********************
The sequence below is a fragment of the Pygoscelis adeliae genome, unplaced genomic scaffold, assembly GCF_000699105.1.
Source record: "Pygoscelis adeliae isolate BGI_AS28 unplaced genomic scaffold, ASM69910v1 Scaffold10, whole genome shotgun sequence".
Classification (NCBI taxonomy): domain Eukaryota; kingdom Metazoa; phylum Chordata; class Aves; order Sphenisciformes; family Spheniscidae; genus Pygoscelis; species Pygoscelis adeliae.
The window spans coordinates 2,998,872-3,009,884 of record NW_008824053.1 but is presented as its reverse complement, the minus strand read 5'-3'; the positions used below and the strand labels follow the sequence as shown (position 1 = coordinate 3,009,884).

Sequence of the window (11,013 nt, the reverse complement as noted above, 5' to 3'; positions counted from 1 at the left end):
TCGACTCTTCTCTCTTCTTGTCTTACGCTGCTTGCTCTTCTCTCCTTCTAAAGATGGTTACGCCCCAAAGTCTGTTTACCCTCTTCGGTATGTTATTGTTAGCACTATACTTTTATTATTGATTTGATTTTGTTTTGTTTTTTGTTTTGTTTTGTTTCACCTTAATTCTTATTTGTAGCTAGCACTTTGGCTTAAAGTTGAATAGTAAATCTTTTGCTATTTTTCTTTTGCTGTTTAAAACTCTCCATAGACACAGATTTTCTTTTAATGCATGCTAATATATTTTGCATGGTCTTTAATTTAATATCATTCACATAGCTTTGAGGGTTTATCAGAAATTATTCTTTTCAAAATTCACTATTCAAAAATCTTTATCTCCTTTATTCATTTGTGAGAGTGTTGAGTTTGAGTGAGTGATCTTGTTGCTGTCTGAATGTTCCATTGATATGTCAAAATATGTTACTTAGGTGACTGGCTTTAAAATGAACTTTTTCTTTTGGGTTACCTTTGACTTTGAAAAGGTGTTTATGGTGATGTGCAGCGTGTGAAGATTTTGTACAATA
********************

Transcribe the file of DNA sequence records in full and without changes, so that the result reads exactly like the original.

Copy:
The sequence below is a fragment of the Pygoscelis adeliae genome, unplaced genomic scaffold, assembly GCF_000699105.1.
Source record: "Pygoscelis adeliae isolate BGI_AS28 unplaced genomic scaffold, ASM69910v1 Scaffold10, whole genome shotgun sequence".
Classification (NCBI taxonomy): domain Eukaryota; kingdom Metazoa; phylum Chordata; class Aves; order Sphenisciformes; family Spheniscidae; genus Pygoscelis; species Pygoscelis adeliae.
The window spans coordinates 2,998,872-3,009,884 of record NW_008824053.1 but is presented as its reverse complement, the minus strand read 5'-3'; the positions used below and the strand labels follow the sequence as shown (position 1 = coordinate 3,009,884).

Sequence of the window (11,013 nt, the reverse complement as noted above, 5' to 3'; positions counted from 1 at the left end):
TCGACTCTTCTCTCTTCTTGTCTTACGCTGCTTGCTCTTCTCTCCTTCTAAAGATGGTTACGCCCCAAAGTCTGTTTACCCTCTTCGGTATGTTATTGTTAGCACTATACTTTTATTATTGATTTGATTTTGTTTTGTTTTTTGTTTTGTTTTGTTTCACCTTAATTCTTATTTGTAGCTAGCACTTTGGCTTAAAGTTGAATAGTAAATCTTTTGCTATTTTTCTTTTGCTGTTTAAAACTCTCCATAGACACAGATTTTCTTTTAATGCATGCTAATATATTTTGCATGGTCTTTAATTTAATATCATTCACATAGCTTTGAGGGTTTATCAGAAATTATTCTTTTCAAAATTCACTATTCAAAAATCTTTATCTCCTTTATTCATTTGTGAGAGTGTTGAGTTTGAGTGAGTGATCTTGTTGCTGTCTGAATGTTCCATTGATATGTCAAAATATGTTACTTAGGTGACTGGCTTTAAAATGAACTTTTTCTTTTGGGTTACCTTTGACTTTGAAAAGGTGTTTATGGTGATGTGCAGCGTGTGAAGATTTTGTACAATA